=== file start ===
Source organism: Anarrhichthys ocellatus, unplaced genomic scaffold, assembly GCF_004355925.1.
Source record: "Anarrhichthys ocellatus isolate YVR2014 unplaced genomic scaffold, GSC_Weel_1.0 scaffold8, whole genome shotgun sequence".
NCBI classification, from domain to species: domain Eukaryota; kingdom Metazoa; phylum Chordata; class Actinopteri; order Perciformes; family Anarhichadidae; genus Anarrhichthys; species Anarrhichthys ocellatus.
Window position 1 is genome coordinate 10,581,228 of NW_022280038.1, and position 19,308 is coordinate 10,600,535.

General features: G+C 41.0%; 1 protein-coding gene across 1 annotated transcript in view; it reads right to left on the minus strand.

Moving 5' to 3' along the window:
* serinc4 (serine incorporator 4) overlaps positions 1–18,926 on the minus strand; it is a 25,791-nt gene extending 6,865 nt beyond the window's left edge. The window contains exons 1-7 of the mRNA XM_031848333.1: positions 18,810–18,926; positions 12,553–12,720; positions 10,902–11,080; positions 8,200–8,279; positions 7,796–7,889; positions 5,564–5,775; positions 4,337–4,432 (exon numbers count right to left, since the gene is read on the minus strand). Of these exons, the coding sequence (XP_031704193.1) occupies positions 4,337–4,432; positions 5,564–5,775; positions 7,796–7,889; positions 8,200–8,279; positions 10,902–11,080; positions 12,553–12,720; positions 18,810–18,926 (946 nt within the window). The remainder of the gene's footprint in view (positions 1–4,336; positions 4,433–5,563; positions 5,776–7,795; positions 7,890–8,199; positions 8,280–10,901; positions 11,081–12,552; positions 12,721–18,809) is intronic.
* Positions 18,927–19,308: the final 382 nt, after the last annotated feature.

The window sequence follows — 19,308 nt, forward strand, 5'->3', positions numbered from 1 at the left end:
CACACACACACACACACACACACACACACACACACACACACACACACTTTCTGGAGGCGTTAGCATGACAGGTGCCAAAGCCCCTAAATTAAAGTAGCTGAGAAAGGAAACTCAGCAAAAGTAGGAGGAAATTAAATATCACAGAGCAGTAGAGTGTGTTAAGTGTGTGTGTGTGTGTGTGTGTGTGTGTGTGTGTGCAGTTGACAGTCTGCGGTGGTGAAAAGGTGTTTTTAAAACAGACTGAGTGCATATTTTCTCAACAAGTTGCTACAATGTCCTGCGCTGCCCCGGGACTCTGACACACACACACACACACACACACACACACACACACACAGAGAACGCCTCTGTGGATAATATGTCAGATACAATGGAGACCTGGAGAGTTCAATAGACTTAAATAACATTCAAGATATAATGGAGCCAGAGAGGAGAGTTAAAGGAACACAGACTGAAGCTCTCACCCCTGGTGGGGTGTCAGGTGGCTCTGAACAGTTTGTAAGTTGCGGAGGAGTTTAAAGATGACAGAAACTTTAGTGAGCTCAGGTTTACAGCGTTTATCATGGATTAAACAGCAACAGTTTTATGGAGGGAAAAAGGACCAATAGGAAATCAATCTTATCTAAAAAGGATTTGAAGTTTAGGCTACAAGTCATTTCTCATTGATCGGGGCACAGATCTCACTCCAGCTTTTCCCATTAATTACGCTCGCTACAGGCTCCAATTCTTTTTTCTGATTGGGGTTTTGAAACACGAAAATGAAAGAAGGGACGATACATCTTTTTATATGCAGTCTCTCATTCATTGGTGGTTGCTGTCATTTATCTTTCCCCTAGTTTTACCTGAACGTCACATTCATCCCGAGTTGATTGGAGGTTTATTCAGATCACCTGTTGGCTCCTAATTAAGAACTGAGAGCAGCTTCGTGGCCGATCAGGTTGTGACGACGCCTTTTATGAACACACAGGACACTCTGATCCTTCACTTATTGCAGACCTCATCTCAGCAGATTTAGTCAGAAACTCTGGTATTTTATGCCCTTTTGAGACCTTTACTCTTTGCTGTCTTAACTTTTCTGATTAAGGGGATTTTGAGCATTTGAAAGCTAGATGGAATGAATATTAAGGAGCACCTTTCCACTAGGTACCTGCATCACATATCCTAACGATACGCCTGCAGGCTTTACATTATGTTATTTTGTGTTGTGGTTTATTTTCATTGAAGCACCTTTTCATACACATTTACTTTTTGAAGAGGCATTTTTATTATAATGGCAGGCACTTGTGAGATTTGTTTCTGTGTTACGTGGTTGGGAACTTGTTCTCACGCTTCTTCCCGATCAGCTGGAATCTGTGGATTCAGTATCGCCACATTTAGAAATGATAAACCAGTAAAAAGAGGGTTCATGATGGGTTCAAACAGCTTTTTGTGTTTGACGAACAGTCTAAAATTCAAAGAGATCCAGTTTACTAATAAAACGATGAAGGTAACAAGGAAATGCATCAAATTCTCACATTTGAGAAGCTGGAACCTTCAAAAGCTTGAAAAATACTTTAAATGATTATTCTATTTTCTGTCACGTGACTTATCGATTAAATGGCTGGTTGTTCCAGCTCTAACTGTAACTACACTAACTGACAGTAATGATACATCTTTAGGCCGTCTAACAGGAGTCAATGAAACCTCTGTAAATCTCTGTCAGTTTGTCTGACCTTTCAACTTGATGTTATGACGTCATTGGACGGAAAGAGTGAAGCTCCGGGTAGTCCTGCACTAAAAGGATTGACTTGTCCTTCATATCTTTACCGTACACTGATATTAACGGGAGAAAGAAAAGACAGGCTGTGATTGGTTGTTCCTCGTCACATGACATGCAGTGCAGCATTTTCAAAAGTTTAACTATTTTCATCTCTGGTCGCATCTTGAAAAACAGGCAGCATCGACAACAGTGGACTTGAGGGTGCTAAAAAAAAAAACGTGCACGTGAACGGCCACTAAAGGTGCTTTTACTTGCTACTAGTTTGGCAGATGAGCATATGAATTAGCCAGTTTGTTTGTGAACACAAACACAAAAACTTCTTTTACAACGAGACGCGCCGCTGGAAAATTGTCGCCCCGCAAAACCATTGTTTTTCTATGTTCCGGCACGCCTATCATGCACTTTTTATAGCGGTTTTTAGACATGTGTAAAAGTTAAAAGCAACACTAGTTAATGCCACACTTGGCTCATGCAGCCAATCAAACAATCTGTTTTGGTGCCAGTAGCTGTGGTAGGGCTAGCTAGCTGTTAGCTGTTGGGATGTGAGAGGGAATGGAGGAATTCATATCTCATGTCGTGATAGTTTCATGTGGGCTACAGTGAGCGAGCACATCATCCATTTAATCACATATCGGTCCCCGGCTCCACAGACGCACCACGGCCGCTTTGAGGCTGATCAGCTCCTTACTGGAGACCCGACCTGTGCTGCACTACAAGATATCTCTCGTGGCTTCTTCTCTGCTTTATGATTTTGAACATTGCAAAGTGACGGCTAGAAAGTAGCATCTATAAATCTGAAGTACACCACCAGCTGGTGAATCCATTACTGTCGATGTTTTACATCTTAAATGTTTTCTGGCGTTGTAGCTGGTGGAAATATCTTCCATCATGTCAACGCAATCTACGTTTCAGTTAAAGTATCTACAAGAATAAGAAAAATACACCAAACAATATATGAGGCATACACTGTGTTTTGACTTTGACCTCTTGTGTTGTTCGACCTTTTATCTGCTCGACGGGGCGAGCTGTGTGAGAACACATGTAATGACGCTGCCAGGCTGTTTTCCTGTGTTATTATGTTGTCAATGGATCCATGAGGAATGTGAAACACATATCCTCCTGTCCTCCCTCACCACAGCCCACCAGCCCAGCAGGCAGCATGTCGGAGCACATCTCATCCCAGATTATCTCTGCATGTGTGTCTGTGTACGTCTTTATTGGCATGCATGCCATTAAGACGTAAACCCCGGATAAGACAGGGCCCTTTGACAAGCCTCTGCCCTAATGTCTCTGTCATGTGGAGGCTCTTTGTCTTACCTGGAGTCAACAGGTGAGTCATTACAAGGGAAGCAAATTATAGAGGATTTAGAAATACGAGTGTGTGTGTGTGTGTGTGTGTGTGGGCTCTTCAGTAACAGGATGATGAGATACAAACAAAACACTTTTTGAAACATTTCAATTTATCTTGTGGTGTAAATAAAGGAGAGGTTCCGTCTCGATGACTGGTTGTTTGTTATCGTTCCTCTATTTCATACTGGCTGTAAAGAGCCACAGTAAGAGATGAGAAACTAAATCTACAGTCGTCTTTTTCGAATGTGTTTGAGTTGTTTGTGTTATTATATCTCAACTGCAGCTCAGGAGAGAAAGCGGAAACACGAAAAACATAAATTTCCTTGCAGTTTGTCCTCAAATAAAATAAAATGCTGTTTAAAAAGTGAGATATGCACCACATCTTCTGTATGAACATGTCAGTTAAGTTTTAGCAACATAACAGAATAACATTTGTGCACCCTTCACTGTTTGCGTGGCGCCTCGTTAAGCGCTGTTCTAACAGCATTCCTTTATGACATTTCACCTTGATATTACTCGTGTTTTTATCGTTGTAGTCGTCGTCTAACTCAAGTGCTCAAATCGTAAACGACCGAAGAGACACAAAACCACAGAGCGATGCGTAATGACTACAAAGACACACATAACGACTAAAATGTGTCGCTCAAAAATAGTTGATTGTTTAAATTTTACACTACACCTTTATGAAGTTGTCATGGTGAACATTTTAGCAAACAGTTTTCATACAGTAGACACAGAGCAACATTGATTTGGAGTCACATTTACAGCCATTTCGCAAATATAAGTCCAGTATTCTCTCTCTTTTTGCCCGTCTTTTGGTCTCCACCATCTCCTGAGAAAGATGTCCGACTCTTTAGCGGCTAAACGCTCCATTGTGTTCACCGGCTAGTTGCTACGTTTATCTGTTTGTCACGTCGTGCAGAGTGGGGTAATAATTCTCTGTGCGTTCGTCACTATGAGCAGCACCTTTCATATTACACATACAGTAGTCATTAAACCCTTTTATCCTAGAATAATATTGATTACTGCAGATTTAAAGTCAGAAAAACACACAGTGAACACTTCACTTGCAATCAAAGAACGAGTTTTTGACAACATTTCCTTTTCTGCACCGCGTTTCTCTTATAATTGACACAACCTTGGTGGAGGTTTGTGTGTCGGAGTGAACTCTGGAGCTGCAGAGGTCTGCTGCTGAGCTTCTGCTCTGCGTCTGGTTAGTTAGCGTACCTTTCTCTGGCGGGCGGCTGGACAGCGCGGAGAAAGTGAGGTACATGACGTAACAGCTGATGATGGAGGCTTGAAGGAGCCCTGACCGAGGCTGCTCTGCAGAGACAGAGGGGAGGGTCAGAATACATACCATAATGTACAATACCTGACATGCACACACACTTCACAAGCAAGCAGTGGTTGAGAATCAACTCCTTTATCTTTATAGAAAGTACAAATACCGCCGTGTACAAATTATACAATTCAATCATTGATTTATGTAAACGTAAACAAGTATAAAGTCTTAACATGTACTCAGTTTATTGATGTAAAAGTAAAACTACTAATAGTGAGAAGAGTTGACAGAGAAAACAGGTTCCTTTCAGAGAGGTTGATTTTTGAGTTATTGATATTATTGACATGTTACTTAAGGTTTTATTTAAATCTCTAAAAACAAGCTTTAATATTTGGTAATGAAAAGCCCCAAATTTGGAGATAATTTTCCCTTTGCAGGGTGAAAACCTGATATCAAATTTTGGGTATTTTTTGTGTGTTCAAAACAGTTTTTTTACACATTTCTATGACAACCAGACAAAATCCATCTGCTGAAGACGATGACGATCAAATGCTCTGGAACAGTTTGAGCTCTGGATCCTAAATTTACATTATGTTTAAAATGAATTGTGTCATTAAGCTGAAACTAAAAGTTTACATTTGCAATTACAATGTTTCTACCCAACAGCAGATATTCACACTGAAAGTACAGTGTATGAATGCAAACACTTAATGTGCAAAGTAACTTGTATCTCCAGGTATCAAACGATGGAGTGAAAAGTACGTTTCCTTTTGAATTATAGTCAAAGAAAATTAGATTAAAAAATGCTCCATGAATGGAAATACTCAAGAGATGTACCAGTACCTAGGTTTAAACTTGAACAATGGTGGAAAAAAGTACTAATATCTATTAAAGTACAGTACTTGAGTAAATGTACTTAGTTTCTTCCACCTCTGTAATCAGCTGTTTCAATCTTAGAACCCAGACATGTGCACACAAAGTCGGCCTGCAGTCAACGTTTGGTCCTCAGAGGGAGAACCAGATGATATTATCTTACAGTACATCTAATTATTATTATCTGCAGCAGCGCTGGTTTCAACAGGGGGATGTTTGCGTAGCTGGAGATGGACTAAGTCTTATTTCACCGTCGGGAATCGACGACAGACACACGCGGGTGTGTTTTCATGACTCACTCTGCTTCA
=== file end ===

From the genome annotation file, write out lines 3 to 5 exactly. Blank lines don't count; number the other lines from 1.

NCBI classification, from domain to species: domain Eukaryota; kingdom Metazoa; phylum Chordata; class Actinopteri; order Perciformes; family Anarhichadidae; genus Anarrhichthys; species Anarrhichthys ocellatus.
Window position 1 is genome coordinate 10,581,228 of NW_022280038.1, and position 19,308 is coordinate 10,600,535.

General features: G+C 41.0%; 1 protein-coding gene across 1 annotated transcript in view; it reads right to left on the minus strand.